Book Review: 'A Certain Age' |


A Certain Age I'll say this much for Tama Janowitz. With her new novel, A Certain Age, she's managed to create one of the least likable characters...A Certain Age I'll say this much for Tama Janowitz. With her new novel, A Certain Age, she's managed to create one of the least likable characters...1999-07-30

A Certain Age

Author: Tama Janowitz

I’ll say this much for Tama Janowitz. With her new novel, A Certain Age, she’s managed to create one of the least likable characters in modern fiction history. More self-obsessed than Portnoy, more marriage-crazed than Bridget Jones, this skinny blond twit is truly horrid. The question is, do you want to spend 317 pages in her company? That would be no.

A Certain Age delves into the not-exactly-uncharted territory of Manhattan’s little-black-dress cocktail-party culture. It’s much the same scene that Janowitz explored in Slaves of New York, the best-selling 1986 short-story collection that made her quasi-famous, sort of a Jay McInerney in designer skirts.

This time, the author has written an homage to Edith Wharton’s House of Mirth, only with a lot more oral sex and a lot less subtlety. Our thirtysomething antiheroine, Florence, toils at a second-rate auction house appraising jewelry. But her real job is hunting for a fancy husband who will keep her in alligator handbags and Van Cleef earrings and silver BMWs.

The book traces Florence’s relentless downward spiral: She has an affair with her friend’s husband and is banished from their East Hampton house. She loses $25,000 on a sketchy restaurant investment. She puts on a couple of pounds, the result of too many vodka cranberries and too much pasta with squid ink. She rebuffs the only morally decent character — a homeless-advocate lawyer — to shtup a slick Italian wine heir and a menacing cabdriver. Eventually, our Florence is reduced to smoking crack and, worse, taking public transportation. All in all, a depressing affair.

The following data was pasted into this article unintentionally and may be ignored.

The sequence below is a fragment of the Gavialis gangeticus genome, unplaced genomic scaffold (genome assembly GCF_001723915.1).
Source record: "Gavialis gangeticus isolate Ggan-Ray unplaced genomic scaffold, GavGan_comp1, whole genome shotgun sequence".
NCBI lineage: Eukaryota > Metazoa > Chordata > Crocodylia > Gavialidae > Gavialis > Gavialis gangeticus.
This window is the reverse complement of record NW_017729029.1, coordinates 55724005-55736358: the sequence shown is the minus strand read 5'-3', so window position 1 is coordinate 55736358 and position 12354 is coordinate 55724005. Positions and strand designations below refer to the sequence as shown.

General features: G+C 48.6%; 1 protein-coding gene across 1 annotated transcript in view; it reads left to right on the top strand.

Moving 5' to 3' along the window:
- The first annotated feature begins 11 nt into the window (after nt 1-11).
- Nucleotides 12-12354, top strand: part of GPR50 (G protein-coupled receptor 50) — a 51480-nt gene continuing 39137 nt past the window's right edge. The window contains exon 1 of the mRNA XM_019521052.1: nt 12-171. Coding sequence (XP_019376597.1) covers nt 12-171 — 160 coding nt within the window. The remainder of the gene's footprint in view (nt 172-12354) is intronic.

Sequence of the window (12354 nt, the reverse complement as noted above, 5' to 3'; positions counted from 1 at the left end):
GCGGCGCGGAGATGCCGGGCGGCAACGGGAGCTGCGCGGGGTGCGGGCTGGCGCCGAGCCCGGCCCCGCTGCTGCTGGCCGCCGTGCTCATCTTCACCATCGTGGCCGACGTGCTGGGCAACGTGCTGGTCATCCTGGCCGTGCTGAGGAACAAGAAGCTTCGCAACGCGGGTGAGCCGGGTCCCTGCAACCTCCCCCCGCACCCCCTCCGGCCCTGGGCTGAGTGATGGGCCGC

Florence’s only meaningful relationship is with her wardrobe, which Janowitz describes throughout the book in alarming detail. ”She put on a flared striped cotton skirt, in shades of forest green, mustard, dark brown and beige; a pair of dark green patent leather flats, hand-made in a French shop; a brown-and-beige sleeveless floral-print silk shirt with a Peter Pan collar.” It goes on, but you get the idea.

With such a relatively twist-free plot and such aggressively offensive characters, the writing had better be damn good — we’re talking Ellison, or at the very least, Easton Ellis. Alas, it’s not. Janowitz is unafraid of embracing the cliché (when she’s depressed, Florence — you guessed it — devours chocolate ice cream). And the author repeatedly bashes us over the head with her New York-is-superficial thesis: ”Manhattan was a shabby world, inhabited by cardboard cutouts, and she walked among them.” What’s more, for a supposedly knowing novel, the references can be surprisingly dated (one major character is an aromatherapist; so 1994).

To be fair, the book is not entirely devoid of wit. Sprinkled throughout are a few entertainingly acerbic lines. Consider this passage on Florence’s jadedness: ”She had no morals. Who did? Only a Red Guard, beating an old professor in the name of Mao Tse-tung.” Likewise, there’s an amusing scene where Florence suffers through a Mozart concert — music she thinks is fine in the background of period films, but nothing more. Those glimmers, however, are far too scarce.

My advice: Janowitz should return to short stories. Slaves of New York made for a much sharper book because we didn’t have enough time to learn to hate the characters. C-